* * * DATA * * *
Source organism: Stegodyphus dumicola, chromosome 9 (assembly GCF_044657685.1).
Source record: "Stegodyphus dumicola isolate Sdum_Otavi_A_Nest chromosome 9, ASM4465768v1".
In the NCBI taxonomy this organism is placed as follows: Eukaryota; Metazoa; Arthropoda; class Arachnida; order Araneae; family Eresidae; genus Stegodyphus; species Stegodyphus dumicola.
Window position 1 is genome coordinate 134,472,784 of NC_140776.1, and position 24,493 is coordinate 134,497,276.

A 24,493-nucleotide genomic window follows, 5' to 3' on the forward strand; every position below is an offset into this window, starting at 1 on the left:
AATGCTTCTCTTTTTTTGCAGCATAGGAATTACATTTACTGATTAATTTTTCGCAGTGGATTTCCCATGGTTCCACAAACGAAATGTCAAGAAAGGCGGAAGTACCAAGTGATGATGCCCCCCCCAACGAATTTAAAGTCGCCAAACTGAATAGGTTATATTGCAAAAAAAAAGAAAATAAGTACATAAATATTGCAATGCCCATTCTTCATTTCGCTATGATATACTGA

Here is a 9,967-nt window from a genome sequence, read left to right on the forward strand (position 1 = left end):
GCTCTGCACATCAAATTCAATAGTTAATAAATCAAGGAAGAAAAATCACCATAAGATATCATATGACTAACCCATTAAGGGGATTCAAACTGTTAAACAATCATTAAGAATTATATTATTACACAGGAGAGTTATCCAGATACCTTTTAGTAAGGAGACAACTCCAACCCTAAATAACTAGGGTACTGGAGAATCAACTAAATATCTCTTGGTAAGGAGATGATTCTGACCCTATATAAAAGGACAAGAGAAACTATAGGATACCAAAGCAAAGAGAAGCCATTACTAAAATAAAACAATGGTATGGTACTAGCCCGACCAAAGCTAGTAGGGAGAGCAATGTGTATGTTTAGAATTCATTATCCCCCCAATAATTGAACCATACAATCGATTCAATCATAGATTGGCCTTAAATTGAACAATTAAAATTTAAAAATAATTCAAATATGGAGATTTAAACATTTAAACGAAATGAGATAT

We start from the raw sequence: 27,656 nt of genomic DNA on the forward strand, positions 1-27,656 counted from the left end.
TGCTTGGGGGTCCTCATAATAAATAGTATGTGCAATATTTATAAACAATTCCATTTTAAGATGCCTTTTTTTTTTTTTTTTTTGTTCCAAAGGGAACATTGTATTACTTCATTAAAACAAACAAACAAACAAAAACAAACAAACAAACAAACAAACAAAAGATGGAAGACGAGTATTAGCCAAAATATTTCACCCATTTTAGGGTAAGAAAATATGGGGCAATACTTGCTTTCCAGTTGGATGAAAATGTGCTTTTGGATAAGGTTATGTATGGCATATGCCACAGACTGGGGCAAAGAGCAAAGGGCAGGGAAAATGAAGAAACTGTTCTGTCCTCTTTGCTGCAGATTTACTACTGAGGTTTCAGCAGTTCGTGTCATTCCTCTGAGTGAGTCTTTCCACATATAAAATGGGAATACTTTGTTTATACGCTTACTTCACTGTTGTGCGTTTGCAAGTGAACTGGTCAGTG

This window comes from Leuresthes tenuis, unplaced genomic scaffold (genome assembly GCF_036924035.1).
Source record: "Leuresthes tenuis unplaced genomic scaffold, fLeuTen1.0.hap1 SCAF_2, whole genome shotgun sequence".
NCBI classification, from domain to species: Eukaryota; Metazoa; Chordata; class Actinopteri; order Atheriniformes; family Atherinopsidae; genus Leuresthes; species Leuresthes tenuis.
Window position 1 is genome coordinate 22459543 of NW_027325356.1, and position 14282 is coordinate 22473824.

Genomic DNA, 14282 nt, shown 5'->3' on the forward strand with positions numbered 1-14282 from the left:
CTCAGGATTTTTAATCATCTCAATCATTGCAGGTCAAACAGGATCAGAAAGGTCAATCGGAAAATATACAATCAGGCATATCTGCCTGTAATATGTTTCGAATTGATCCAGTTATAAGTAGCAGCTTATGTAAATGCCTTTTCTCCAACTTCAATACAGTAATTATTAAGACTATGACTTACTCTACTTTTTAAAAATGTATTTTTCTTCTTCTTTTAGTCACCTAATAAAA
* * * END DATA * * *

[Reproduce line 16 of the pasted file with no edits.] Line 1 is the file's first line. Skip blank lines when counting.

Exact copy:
CTCAGGATTTTTAATCATCTCAATCATTGCAGGTCAAACAGGATCAGAAAGGTCAATCGGAAAATATACAATCAGGCATATCTGCCTGTAATATGTTTCGAATTGATCCAGTTATAAGTAGCAGCTTATGTAAATGCCTTTTCTCCAACTTCAATACAGTAATTATTAAGACTATGACTTACTCTACTTTTTAAAAATGTATTTTTCTTCTTCTTTTAGTCACCTAATAAAA